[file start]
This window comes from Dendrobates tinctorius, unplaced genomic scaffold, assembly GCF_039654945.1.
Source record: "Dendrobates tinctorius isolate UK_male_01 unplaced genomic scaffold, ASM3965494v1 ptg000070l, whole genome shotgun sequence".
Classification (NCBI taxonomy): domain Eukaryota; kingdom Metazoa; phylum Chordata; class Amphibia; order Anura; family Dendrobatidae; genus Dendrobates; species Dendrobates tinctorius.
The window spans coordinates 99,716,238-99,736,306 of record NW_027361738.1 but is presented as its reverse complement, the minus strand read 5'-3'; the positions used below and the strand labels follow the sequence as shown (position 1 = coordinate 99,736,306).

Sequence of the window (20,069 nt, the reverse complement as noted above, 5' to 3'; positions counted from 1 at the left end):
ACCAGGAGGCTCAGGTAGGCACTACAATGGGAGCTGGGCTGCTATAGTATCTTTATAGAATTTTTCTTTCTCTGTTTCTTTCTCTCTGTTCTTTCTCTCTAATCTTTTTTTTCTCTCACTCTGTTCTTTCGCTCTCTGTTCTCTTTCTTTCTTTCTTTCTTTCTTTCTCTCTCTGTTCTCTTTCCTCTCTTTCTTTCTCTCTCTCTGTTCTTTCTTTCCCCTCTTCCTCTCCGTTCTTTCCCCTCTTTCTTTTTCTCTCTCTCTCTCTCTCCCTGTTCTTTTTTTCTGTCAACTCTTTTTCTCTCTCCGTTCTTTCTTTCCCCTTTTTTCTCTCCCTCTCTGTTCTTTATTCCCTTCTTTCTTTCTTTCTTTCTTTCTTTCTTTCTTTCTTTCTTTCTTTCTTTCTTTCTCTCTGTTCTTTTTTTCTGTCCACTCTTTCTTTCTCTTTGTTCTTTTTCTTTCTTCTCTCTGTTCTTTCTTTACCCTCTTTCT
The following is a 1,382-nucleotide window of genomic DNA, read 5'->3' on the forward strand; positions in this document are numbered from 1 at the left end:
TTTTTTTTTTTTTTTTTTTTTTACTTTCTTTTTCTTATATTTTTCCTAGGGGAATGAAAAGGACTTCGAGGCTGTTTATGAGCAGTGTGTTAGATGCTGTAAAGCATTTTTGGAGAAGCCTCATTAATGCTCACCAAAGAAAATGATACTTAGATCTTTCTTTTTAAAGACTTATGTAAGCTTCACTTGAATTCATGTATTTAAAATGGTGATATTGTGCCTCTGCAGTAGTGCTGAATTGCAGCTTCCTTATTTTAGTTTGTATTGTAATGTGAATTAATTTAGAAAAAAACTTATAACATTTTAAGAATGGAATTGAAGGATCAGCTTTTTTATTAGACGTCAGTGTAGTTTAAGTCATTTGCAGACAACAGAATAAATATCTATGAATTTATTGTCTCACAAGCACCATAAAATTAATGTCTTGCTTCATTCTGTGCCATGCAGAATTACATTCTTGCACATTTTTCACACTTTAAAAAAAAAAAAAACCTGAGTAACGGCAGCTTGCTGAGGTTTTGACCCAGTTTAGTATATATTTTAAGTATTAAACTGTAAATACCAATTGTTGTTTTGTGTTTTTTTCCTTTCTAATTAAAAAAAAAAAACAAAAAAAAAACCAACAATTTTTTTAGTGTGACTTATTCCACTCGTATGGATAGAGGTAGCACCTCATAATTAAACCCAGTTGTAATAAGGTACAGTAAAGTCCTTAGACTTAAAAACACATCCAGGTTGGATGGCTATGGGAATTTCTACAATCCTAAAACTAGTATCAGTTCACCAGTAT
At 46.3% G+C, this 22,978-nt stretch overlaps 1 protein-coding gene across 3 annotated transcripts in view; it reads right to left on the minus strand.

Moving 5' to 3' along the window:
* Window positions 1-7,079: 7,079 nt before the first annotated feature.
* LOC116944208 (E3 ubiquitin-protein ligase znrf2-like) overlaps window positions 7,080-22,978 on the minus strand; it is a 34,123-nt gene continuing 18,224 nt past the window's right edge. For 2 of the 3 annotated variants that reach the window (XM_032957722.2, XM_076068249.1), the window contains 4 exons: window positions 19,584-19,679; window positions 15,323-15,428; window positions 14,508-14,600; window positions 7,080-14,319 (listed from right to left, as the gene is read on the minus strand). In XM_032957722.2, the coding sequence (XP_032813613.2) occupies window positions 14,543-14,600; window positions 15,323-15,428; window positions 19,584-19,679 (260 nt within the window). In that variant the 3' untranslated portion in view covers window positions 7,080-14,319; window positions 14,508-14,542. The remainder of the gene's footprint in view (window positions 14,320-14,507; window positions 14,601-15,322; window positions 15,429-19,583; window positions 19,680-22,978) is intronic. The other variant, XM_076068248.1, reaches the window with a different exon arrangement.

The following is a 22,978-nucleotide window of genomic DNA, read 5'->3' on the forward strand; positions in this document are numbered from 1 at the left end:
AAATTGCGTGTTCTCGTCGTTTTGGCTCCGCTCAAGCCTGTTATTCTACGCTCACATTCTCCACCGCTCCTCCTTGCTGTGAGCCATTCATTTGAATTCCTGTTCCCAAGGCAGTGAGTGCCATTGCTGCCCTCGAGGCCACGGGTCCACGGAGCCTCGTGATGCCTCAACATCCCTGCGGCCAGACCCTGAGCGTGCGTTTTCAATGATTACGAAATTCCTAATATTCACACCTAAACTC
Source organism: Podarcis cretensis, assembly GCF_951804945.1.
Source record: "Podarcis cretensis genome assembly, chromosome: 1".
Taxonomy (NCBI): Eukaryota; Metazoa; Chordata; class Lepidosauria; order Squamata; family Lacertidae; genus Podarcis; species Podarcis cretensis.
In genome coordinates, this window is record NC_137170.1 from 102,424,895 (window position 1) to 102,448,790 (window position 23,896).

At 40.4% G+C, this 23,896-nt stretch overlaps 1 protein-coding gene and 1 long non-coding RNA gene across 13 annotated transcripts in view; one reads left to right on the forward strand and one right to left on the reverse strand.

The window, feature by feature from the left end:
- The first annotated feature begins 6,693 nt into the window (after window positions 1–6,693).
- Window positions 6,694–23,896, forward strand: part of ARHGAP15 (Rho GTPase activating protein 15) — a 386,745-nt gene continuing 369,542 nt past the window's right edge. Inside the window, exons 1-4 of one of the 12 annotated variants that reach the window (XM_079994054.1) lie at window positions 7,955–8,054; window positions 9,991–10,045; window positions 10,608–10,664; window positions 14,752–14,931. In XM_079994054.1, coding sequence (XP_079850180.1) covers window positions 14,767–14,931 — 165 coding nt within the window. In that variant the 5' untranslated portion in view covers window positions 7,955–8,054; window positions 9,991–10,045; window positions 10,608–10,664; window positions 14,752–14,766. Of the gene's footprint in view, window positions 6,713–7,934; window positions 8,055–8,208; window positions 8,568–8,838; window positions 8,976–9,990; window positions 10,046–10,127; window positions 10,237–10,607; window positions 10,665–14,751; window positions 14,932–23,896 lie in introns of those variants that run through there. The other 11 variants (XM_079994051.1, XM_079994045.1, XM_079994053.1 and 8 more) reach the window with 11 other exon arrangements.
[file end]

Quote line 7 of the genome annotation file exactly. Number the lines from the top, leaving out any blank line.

The following is a 1,382-nucleotide window of genomic DNA, read 5'->3' on the forward strand; positions in this document are numbered from 1 at the left end: